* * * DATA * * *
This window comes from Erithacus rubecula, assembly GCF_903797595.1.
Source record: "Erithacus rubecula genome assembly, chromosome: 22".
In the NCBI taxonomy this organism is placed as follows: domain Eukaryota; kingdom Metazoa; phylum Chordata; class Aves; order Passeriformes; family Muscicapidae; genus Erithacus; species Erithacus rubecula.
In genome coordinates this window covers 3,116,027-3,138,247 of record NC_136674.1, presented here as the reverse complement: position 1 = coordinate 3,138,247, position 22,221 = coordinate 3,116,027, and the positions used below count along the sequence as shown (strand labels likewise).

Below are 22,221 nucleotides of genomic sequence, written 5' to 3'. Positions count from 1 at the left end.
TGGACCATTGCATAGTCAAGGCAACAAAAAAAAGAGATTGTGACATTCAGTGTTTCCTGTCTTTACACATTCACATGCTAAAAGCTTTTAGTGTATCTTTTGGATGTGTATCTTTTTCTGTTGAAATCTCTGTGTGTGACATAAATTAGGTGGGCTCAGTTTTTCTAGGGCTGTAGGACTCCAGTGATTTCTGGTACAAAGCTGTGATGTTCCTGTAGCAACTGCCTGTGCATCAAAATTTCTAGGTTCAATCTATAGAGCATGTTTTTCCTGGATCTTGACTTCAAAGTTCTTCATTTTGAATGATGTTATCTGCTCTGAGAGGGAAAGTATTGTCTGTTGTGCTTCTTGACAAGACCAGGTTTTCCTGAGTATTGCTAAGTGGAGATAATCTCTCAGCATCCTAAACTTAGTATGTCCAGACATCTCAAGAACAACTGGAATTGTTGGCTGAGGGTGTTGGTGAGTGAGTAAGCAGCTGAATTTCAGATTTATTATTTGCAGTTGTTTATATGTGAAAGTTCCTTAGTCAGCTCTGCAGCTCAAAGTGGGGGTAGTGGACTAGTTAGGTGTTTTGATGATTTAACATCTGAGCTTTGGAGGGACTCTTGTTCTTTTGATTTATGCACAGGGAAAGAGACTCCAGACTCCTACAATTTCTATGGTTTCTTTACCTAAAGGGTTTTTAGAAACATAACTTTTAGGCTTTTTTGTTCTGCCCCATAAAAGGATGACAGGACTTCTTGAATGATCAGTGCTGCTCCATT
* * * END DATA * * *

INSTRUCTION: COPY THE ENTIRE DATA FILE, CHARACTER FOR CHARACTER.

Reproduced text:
This window comes from Erithacus rubecula, assembly GCF_903797595.1.
Source record: "Erithacus rubecula genome assembly, chromosome: 22".
In the NCBI taxonomy this organism is placed as follows: domain Eukaryota; kingdom Metazoa; phylum Chordata; class Aves; order Passeriformes; family Muscicapidae; genus Erithacus; species Erithacus rubecula.
In genome coordinates this window covers 3,116,027-3,138,247 of record NC_136674.1, presented here as the reverse complement: position 1 = coordinate 3,138,247, position 22,221 = coordinate 3,116,027, and the positions used below count along the sequence as shown (strand labels likewise).

Below are 22,221 nucleotides of genomic sequence, written 5' to 3'. Positions count from 1 at the left end.
TGGACCATTGCATAGTCAAGGCAACAAAAAAAAGAGATTGTGACATTCAGTGTTTCCTGTCTTTACACATTCACATGCTAAAAGCTTTTAGTGTATCTTTTGGATGTGTATCTTTTTCTGTTGAAATCTCTGTGTGTGACATAAATTAGGTGGGCTCAGTTTTTCTAGGGCTGTAGGACTCCAGTGATTTCTGGTACAAAGCTGTGATGTTCCTGTAGCAACTGCCTGTGCATCAAAATTTCTAGGTTCAATCTATAGAGCATGTTTTTCCTGGATCTTGACTTCAAAGTTCTTCATTTTGAATGATGTTATCTGCTCTGAGAGGGAAAGTATTGTCTGTTGTGCTTCTTGACAAGACCAGGTTTTCCTGAGTATTGCTAAGTGGAGATAATCTCTCAGCATCCTAAACTTAGTATGTCCAGACATCTCAAGAACAACTGGAATTGTTGGCTGAGGGTGTTGGTGAGTGAGTAAGCAGCTGAATTTCAGATTTATTATTTGCAGTTGTTTATATGTGAAAGTTCCTTAGTCAGCTCTGCAGCTCAAAGTGGGGGTAGTGGACTAGTTAGGTGTTTTGATGATTTAACATCTGAGCTTTGGAGGGACTCTTGTTCTTTTGATTTATGCACAGGGAAAGAGACTCCAGACTCCTACAATTTCTATGGTTTCTTTACCTAAAGGGTTTTTAGAAACATAACTTTTAGGCTTTTTTGTTCTGCCCCATAAAAGGATGACAGGACTTCTTGAATGATCAGTGCTGCTCCATT